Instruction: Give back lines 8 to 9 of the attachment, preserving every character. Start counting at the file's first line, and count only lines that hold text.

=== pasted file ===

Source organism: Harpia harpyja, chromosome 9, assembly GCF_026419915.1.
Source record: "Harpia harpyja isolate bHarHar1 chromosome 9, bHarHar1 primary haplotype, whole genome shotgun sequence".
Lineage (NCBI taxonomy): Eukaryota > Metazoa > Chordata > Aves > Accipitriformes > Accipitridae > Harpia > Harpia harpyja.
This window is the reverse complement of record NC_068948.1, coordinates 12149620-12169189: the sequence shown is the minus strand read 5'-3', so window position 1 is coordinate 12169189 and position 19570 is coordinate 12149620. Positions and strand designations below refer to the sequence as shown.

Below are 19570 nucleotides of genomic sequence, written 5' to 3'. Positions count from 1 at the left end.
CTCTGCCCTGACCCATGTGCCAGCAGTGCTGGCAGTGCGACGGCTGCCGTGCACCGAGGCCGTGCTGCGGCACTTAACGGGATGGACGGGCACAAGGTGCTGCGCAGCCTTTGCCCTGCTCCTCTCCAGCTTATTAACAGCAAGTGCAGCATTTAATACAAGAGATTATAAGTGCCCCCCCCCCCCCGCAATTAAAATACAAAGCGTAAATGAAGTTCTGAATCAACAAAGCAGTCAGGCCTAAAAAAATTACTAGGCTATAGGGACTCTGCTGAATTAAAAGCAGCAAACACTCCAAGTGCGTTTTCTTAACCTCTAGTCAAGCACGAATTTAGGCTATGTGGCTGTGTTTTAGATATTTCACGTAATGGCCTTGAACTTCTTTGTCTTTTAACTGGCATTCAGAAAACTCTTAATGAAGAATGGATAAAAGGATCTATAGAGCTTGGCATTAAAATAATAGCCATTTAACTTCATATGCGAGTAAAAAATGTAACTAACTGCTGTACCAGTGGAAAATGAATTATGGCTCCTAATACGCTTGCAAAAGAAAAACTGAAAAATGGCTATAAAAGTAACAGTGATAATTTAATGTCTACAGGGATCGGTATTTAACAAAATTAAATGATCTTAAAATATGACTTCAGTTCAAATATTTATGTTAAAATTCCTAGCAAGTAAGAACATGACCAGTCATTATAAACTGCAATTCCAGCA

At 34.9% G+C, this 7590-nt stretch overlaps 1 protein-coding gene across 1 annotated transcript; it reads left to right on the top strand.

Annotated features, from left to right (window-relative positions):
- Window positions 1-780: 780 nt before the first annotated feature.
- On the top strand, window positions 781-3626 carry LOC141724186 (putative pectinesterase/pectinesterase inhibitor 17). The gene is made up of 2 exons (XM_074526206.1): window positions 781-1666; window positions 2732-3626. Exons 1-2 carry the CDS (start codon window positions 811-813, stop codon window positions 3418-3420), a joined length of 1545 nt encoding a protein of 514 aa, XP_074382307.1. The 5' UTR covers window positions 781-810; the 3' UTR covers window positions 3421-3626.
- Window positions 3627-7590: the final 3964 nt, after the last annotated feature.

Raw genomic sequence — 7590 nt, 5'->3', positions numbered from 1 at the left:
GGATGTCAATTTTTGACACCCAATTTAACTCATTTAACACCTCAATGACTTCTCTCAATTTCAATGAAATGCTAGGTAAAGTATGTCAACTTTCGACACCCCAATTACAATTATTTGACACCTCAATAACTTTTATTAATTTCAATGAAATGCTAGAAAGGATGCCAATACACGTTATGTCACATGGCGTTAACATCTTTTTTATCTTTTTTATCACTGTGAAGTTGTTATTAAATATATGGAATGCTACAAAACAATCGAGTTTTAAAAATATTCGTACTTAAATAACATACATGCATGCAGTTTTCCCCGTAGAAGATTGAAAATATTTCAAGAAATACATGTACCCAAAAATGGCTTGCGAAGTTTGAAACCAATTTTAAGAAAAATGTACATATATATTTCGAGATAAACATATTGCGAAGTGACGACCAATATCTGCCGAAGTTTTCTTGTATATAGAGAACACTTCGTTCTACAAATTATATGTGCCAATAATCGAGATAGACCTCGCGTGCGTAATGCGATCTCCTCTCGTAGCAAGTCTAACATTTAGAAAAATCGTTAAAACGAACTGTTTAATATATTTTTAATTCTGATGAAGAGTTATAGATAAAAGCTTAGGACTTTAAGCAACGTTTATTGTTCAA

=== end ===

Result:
Annotated features, from left to right (window-relative positions):
- Window positions 1-780: 780 nt before the first annotated feature.